When you understand the test for diabetes and what it means, you are then able to understand how to prevent type 2 diabetes.
1. The good news is that 80% of type 2 diabetes is preventable.
2. Prediabetes is when the amount of glucose (sugar) in your blood is higher than normal. This means you are at much higher risk of developing type 2 diabetes.
3. The gold standard test is called “HbA1c”, so let’s break that down
4. Haemoglobin (Hb) is the protein in your blood that carries oxygen around your body. Glucose in your blood can stick to the haemoglobin protein. When this happens, the haemoglobin is called HbA1c.
5. This blood test reveals the average amount of sugar in your bloodstream over the previous 8-12 weeks and is more accurate that a one-off urine test.
6. The HbA1c test can be done at any time of the day and does not require any special preparation.
7. The HbA1c test can be used to see if you are in the prediabetes range, the table below shows the ranges.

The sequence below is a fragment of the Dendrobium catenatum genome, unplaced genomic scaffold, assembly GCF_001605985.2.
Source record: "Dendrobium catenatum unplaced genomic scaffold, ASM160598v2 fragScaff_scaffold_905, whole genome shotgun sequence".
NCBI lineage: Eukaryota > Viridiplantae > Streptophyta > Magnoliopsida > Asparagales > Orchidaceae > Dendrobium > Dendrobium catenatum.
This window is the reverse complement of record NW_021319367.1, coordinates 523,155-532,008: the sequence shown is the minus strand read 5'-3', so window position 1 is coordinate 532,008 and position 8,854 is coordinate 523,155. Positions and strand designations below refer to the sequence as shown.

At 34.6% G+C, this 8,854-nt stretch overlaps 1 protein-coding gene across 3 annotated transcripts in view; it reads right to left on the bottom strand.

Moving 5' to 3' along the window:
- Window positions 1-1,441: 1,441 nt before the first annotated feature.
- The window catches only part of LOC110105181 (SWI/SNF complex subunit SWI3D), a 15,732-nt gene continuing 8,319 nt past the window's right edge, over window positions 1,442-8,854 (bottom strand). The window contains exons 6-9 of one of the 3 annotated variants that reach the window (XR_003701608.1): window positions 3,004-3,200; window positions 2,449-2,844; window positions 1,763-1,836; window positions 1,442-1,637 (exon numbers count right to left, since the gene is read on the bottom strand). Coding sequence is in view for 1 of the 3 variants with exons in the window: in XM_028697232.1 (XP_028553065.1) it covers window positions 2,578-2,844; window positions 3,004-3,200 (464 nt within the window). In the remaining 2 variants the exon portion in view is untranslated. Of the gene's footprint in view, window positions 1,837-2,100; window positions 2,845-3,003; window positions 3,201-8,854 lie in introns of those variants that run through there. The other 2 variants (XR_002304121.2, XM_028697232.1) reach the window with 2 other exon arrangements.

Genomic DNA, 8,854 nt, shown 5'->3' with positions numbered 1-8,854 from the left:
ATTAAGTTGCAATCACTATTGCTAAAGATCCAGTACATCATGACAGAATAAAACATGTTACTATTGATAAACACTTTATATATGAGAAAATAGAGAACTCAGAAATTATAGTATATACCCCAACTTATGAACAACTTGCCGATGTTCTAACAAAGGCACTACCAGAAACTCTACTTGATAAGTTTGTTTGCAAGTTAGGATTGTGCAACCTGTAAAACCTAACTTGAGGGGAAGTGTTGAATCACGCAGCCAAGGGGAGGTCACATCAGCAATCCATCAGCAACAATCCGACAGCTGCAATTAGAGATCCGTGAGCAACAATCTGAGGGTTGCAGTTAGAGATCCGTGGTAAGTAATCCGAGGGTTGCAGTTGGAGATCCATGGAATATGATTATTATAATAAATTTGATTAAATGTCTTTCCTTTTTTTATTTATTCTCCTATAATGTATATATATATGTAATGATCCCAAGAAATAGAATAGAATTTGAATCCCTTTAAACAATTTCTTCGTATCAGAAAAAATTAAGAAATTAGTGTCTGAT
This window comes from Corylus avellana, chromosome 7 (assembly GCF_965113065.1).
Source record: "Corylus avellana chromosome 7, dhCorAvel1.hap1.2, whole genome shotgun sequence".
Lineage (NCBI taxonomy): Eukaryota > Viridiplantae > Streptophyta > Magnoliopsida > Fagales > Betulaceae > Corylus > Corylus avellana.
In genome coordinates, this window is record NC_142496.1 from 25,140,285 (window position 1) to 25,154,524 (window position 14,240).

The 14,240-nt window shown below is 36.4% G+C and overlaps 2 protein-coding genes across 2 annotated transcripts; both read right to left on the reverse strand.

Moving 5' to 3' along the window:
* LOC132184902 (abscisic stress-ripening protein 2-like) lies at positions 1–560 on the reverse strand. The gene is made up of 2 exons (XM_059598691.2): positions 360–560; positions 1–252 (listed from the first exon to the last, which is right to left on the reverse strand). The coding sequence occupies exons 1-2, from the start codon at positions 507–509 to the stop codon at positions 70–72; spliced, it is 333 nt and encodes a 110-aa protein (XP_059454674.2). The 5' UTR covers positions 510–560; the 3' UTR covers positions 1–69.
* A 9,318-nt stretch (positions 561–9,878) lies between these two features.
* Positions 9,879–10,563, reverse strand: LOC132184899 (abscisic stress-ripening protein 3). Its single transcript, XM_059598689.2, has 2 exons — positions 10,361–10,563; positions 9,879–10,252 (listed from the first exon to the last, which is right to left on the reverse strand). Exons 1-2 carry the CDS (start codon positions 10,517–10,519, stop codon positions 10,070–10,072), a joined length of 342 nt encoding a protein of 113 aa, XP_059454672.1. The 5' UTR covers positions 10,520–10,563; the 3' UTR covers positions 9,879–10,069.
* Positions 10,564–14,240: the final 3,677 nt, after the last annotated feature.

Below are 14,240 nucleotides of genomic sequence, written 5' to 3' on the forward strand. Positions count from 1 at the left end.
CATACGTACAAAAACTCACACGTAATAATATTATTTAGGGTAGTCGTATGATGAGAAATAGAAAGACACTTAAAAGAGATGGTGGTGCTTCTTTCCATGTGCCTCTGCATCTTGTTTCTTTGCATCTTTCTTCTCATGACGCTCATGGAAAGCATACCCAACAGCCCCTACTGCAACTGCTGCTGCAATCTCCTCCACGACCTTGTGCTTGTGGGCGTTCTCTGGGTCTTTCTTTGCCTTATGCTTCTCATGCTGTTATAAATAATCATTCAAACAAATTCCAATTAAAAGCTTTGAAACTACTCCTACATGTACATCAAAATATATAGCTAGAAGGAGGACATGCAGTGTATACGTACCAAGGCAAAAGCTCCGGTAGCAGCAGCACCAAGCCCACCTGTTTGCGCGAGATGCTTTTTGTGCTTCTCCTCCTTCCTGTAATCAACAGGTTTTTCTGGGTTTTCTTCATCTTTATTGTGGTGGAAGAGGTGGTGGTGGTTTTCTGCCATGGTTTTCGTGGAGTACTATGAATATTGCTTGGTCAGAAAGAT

8. It helps to understand the ranges from normal, to pre diabetes and diabetes and what the levels mean, check your Hb1Ac result against the table below and speak to your Doctor or nurse if you have questions.
9. In New Zealand, the HbA1c test is measured in millimoles per mole (mmol/mol).
a. HbA1c less than or equal to 40 mmol/mol is normal
b. 41 to 49 mmol/mol are prediabetes
10. Your doctor will arrange for a blood test and laboratory form for you to take to your local lab for a test, the results will be available after a few days
We recommend that you make an appointment to discuss the test with your Practice Nurse or Doctor and ask if your test is normal, pre diabetes or diabetes.
50 mmol/mol and above suggest diabetes if you have symptoms. (If you have no symptoms of diabetes, 2 tests on separate occasions are needed).
What we learnt writing this article:
- 80% of Type 2 Diabetes is preventable
- HBA1c test is easy to get and helps you understand what your risk is
- Glucose in your blood sticks to the Haemoblogin and that is what is tested in the blood to find out your levels and risk
- The red blood cells only last for about 4 months (120 days), the HbA1c level only gives an indication of your blood glucose level over that time.